In a sparsely decorated office in Braddock, two men are trying to build a parking payment empire and it all started with a lunchtime conversation.
“One of our colleagues, she opened up her purse to help chip in and instead of pulling out money she pulled out a fist full of parking tickets,” said MeterFeeder co-founder and CEO Jim Gibbs. “She looked at us with desperation in her eyes and said, ‘If you make an app where I can pay for parking I would use it every day.’ And two weeks later MeterFeeder was born.”
Gibbs and his co-founder Dan Lopretto actually built two apps, one for the municipality to give to its parking meter enforcement team and one for the person who is parking their car.
“We simply give an Android tablet or mobile device to the parking enforcement officer, they continue on the route like they normally do,” Gibbs said. “If they see a meter is expired, they simply check our app. If someone has paid using our payment app, then they just continue on. If they don’t, then they just write them a ticket and continue on their way.”
The apps allow municipalities with coin-operated meters to move into the digital age without having to replace all of its meters.
The mobile device, a rugged bluetooth printer and two years' worth of internet connectivity are available for $2,000. Gibbs said that's less than what other electronic payment systems charge for their devices and much less than the tens, or even hundreds, of thousands of dollars needed to replace coin-operated meters with credit card-ready meters or kiosks.
Pittsburgh recently replaced 20 of its multi-space parking payment kiosks for $130,000 and has contracted with Atlanta-based Park Mobile for smartphone payments.
Carnegie Borough has been using MeterFeder since February.
“We felt that, obviously number one (was to) give parkers and visitors a different option other than just having to utilize coin payment,” said Borough Manager Stephen Beuter. “Also we felt that it would be a good way for us to try to track what we’re doing, as far as parking goes.”
Beuter said borough officials are in the process of gathering data and will soon do a six-month review. Anecdotally, he said, it has been well received by both the parking enforcement team and the parkers.
“Of course, there are a couple of growing pains, just as far as the new technology is concerned," Beuter said. "But we’re working through those."
The MeterFeeder apps sync with other ticketing software that a municipality might be using, too. Gibbs said sending out tickets is one area in which they do not want to compete with the established providers.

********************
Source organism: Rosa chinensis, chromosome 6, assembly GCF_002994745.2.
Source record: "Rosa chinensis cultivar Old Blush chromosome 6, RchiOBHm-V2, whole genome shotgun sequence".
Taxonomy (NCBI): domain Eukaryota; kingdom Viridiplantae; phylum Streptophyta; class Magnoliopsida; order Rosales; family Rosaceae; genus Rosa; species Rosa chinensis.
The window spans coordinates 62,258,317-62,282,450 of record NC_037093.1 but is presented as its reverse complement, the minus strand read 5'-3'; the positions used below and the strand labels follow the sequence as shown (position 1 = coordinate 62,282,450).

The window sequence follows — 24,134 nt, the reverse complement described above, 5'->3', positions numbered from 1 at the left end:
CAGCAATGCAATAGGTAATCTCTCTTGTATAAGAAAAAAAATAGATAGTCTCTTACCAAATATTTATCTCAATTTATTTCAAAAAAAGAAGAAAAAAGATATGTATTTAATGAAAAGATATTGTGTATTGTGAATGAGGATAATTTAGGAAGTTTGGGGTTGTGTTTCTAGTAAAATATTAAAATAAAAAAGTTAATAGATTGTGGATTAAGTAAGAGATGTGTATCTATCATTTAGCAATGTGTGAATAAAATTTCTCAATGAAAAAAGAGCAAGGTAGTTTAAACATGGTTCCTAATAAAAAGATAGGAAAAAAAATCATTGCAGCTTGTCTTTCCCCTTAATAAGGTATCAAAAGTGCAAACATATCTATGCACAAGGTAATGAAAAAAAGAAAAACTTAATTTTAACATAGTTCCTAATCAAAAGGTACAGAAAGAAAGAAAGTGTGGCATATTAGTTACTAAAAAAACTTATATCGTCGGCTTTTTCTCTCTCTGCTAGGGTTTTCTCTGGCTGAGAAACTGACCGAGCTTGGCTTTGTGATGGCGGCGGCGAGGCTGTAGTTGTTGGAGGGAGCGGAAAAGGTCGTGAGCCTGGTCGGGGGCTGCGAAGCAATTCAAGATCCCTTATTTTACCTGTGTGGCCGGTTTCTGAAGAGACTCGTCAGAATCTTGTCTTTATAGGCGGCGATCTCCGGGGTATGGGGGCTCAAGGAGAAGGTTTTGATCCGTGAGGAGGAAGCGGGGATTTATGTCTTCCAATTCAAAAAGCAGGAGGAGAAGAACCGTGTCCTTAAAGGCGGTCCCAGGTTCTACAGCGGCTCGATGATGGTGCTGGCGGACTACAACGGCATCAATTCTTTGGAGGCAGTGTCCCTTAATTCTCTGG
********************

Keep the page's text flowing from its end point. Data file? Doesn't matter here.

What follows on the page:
While all of the municipalities currently using MeterFeeder are small, Gibbs said it can be scaled up to any size city. The company has recently hired two more developers and Gibbs said he expects to grow the company to 11 employees in the coming months. But the driving force for him will always be making life a little easier.
“I have a wife and four kids, so there is never a chance of me ever having change in my pocket,” Gibbs said. “So its like, the coin meters that you see around, we’re just trying to make sure that we’re there so I personally can stop getting tickets.”
In this week's Tech headlines:
- The Inamori Foundation has named Takeo Kanade of Carnegie Mellon University, as the winner of the 2016 Kyoto Prize for Advanced Technology for his work in creating computers that can process optical data, know as “computer vision,” and robotics. Kanade came to the Robotics Institute at CMU in 1980 and, according to the school, has spent his time working on technology such as face detection, automated driving and 3-D image reconstruction.
- Apple is embroiled in a Chinese patent dispute that threatens to block future sales of the iPhone 6 in Beijing unless the company can overturn a regulator's recent ruling. The potential ban stems from a decision issued last month by the Beijing Intellectual Property Office. The agency found the iPhone 6 and iPhone 6 Plus infringed on a Chinese company's patent for the exterior design of its smartphone called the 100C. Apple Inc. is still being allowed to sell the both of the affected iPhone models while it appeals the ruling to an intellectual property court in China. If it loses, Apple could be forbidden from selling its most profitable iPhones in China's capital at a time when sales of the entire iPhone line have already been declining.
The Associated Press contributed to this report.